A recent investigation into the admissions process at the University of Texas at Austin showed that dozens of highly influential Texans wrote letters straight to then-President Bill Powers to help under-qualified students get in. Some of these students had GPAs as low as 2.9 on a 4.0 scale.
But, Powers wasn’t the only person pulling strings. This week there are reports of several officials, from former senator Kay Bailey Hutchison to House Speaker Joe Straus asking for special consideration for kids of friends and allies. The Standard’s David Brown talks with Jack Stripling, senior reporter at the Chronicle of Higher Education.
Is this cause for concern or business as usual?
“That’s kind of something we’ve tried to tease out since this story broke.We see stories like this from time to time about special consideration given for students who are applying to a college. Usually, this is in the context of a student bringing some special talent to the institution. Athletics is a big one. What was kind of different about the Texas case is you have what seems to be a real coherent system for the President himself putting forward particular names and on occasion overruling the wisdom of the admission officers who are presumably the experts on whether a student will be able to succeed once enrolled.”
What’s different about the Texas case?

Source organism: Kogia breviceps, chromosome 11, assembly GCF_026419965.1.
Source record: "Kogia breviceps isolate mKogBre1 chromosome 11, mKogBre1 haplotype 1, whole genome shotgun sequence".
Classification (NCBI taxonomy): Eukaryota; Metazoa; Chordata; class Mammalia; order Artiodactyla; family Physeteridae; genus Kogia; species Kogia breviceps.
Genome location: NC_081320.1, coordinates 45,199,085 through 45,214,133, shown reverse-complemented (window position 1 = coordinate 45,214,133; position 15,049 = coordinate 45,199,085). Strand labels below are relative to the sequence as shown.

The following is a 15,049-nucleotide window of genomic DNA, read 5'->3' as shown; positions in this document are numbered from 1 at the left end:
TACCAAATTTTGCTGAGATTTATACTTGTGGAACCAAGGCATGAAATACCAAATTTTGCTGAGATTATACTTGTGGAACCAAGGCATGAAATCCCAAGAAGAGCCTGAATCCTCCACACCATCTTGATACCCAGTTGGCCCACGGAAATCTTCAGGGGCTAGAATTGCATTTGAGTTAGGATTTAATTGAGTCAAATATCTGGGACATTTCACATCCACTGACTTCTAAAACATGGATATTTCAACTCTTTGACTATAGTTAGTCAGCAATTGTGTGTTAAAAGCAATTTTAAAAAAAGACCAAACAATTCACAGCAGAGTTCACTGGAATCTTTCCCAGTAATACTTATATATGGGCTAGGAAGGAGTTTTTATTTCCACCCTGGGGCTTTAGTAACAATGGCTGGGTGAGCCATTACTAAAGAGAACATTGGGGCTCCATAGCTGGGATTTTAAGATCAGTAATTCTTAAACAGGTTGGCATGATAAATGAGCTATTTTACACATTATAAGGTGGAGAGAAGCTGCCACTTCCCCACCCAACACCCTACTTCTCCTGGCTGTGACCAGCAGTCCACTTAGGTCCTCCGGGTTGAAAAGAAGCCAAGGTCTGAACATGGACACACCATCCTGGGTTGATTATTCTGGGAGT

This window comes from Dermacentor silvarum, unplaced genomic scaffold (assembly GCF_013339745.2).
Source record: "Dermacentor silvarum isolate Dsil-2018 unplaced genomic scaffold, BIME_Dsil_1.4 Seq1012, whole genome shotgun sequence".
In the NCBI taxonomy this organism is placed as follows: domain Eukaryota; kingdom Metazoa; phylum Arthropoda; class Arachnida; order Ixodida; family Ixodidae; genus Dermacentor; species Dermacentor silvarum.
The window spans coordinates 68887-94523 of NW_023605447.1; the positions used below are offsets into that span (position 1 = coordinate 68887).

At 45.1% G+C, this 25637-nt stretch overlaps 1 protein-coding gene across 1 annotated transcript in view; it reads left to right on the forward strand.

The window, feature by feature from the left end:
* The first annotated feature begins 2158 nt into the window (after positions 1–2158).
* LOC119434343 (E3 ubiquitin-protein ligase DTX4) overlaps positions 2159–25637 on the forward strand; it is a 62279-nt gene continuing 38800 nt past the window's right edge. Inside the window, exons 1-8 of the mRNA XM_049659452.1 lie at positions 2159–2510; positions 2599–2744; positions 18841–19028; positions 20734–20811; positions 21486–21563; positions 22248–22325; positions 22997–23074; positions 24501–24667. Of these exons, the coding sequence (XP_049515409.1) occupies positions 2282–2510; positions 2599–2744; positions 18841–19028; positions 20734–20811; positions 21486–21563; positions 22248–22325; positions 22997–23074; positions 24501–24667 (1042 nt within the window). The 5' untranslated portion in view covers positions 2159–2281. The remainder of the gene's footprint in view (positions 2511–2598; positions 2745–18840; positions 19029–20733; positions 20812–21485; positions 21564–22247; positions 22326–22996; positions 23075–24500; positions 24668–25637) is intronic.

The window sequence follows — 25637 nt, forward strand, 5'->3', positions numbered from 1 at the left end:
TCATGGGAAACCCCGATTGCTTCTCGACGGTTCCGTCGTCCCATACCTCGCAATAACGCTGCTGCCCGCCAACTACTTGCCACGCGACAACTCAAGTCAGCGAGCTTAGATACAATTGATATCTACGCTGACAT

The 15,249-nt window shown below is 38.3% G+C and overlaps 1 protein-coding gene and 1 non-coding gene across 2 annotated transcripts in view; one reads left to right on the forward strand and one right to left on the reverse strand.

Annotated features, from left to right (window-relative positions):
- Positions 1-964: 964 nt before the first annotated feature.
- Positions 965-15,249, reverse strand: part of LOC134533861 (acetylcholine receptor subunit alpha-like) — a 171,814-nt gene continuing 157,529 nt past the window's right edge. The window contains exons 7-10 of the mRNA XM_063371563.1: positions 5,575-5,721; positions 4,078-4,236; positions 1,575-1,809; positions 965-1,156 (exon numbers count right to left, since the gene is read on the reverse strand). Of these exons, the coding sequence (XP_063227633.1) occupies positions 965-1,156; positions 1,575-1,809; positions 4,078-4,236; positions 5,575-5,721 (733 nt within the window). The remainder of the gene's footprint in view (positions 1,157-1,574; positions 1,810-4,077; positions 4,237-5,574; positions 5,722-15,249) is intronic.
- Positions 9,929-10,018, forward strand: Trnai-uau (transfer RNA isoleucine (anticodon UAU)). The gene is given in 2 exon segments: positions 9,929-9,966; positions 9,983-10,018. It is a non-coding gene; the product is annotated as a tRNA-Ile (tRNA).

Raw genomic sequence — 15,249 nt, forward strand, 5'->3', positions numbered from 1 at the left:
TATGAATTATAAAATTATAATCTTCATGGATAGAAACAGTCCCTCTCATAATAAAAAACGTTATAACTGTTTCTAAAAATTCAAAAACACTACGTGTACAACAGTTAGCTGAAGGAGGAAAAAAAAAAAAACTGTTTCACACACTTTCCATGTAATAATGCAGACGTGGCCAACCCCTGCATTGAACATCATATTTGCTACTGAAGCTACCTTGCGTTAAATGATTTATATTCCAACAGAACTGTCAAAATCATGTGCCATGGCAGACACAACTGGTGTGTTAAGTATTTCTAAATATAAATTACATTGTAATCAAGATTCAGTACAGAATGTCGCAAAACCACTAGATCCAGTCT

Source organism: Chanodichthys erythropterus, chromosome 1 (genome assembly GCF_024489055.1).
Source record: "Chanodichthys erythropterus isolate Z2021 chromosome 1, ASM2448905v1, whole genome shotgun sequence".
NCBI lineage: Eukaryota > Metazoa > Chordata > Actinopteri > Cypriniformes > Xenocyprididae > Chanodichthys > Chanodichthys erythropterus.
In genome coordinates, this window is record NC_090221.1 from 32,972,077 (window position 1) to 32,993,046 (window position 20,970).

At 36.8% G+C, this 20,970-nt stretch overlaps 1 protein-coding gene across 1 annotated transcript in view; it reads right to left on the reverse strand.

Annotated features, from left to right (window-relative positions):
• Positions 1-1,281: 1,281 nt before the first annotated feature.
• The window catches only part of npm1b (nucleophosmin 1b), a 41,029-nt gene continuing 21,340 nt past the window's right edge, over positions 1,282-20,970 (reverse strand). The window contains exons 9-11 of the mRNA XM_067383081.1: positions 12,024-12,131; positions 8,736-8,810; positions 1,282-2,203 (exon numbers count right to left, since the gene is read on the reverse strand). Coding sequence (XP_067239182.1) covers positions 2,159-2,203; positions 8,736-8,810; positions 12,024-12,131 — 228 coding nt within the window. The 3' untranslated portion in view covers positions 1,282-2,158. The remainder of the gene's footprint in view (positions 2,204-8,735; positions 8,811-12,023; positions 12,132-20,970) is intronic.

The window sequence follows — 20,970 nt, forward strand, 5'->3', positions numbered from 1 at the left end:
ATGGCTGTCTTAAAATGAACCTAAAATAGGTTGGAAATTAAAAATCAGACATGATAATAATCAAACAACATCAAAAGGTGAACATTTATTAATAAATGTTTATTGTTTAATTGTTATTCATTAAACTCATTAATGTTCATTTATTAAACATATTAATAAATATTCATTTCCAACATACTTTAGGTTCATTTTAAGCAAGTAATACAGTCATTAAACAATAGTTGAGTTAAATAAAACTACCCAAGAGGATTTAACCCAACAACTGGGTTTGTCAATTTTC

“What is striking about the Texas case is some of the gorey details that came out in the independent investigation…. The idea of people carrying index cards into a private room and then shredding them after they meet with the president seems like a particularly brazen way of going about this. Part of the reason people are sort of gasping a little bit at this story is that we seldom hear this level of detail about how this works. The most prominent case… in recent memory happened at the University of Illinois at Urbana Champaign. A lot of high powered people at Illinois lost their jobs. Perhaps the reality in Texas is that President Powers was on his way out the door anyways.”
Should this be against the law?
“The public has a vested interest in feeling that the admissions policies of the preeminent universities in the state are fair and based on merit. The fact that Texas is engaging in a really public conversation about what constitutes merit — does your connection to a politician or potential donor constitute merit — I think that’s very healthy for higher education. If lawmakers don’t like the answers they’re hearing then obviously they’re in a position to take a different type of action. As far as I know at this point this sort of thing does happen but there’s a reason that universities don’t typically talk about it because it is the type of thing that smacks of preferential treatment in an environment where admissions have never been a hotter potato.”